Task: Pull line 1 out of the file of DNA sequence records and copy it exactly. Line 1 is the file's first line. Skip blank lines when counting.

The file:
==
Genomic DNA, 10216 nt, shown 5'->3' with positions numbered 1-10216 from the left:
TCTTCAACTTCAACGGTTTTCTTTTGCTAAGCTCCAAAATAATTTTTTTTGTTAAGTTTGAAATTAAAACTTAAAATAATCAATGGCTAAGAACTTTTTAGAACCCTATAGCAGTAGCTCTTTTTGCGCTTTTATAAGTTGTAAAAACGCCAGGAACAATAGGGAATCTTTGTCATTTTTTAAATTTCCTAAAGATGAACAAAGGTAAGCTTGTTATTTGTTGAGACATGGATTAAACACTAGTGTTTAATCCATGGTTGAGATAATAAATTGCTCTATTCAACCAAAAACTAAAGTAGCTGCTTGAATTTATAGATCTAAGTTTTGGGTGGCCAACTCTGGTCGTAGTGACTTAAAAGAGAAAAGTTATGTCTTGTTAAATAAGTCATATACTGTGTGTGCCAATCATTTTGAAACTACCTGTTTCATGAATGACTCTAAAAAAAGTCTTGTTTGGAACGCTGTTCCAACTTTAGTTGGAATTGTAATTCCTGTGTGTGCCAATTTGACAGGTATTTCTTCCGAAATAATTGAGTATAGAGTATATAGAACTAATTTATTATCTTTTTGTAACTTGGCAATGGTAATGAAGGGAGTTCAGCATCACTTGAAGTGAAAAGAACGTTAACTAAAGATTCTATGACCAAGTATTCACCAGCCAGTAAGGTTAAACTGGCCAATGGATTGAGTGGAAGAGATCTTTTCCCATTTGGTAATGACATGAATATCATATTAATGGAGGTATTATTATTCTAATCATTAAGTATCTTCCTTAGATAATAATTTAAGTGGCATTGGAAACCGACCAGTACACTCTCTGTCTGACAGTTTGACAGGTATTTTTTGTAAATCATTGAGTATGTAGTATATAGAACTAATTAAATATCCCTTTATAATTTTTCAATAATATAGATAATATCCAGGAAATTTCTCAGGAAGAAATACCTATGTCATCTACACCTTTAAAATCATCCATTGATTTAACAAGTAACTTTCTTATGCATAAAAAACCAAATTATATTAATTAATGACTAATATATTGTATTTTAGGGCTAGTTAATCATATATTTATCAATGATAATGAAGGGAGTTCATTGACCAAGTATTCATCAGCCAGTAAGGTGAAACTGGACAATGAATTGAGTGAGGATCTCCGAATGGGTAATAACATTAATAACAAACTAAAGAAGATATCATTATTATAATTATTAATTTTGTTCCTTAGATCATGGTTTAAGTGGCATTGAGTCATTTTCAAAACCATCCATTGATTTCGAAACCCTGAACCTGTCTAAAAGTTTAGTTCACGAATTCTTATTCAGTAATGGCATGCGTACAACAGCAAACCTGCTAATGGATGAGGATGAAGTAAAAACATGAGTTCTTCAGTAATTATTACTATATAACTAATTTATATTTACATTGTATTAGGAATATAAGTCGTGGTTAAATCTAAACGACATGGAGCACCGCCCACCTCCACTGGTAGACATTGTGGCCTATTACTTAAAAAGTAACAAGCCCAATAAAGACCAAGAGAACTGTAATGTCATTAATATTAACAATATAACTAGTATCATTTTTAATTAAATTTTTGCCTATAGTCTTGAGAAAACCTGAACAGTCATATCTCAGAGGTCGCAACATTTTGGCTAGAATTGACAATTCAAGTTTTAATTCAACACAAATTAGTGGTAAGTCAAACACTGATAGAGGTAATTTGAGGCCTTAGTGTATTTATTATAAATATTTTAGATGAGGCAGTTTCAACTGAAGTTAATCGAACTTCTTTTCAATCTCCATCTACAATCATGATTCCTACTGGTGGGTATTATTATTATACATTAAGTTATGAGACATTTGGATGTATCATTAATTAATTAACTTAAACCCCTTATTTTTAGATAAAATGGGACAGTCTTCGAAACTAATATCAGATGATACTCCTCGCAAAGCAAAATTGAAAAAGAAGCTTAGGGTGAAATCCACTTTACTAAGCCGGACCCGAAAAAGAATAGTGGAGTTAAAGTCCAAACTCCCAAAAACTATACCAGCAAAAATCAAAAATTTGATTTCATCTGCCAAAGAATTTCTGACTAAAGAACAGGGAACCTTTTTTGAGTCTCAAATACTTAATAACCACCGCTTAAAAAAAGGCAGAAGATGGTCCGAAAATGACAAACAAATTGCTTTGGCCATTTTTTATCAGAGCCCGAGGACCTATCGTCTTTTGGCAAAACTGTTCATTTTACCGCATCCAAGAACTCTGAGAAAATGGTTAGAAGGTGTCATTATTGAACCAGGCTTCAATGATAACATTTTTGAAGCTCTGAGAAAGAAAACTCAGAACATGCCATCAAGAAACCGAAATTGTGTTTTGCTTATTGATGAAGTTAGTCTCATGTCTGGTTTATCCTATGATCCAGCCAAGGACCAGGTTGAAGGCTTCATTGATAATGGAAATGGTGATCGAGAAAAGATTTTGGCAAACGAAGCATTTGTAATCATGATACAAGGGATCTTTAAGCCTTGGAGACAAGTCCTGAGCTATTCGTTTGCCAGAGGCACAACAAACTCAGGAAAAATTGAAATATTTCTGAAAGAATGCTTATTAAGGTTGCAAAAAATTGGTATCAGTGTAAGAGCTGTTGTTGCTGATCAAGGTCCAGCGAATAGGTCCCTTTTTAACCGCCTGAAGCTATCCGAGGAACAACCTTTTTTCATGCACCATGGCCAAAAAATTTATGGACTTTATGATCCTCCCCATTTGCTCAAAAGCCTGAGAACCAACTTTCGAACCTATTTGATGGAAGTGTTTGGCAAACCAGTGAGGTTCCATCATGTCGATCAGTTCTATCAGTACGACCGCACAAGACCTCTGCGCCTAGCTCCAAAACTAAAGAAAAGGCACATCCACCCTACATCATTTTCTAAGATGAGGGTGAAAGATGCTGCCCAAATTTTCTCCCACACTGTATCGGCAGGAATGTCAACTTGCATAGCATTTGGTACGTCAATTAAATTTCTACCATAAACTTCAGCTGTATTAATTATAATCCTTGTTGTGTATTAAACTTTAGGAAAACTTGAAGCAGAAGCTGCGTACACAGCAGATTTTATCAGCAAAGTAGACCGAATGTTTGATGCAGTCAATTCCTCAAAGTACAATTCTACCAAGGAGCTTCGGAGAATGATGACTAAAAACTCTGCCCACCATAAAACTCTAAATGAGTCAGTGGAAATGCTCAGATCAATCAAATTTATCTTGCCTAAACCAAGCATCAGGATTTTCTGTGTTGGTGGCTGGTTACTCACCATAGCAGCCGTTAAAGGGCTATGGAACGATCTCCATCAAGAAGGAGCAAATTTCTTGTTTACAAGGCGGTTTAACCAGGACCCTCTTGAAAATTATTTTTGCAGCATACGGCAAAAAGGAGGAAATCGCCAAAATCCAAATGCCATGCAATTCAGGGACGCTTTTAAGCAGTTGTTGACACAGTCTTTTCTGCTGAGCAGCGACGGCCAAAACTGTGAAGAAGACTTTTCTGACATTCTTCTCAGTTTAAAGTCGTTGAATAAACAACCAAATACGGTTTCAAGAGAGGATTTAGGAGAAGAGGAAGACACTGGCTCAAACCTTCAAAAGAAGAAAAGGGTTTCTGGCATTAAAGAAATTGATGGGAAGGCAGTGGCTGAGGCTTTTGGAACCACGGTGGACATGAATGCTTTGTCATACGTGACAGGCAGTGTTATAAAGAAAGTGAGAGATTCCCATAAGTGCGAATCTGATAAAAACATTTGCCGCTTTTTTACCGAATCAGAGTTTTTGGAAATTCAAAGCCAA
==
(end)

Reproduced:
Genomic DNA, 10216 nt, shown 5'->3' with positions numbered 1-10216 from the left: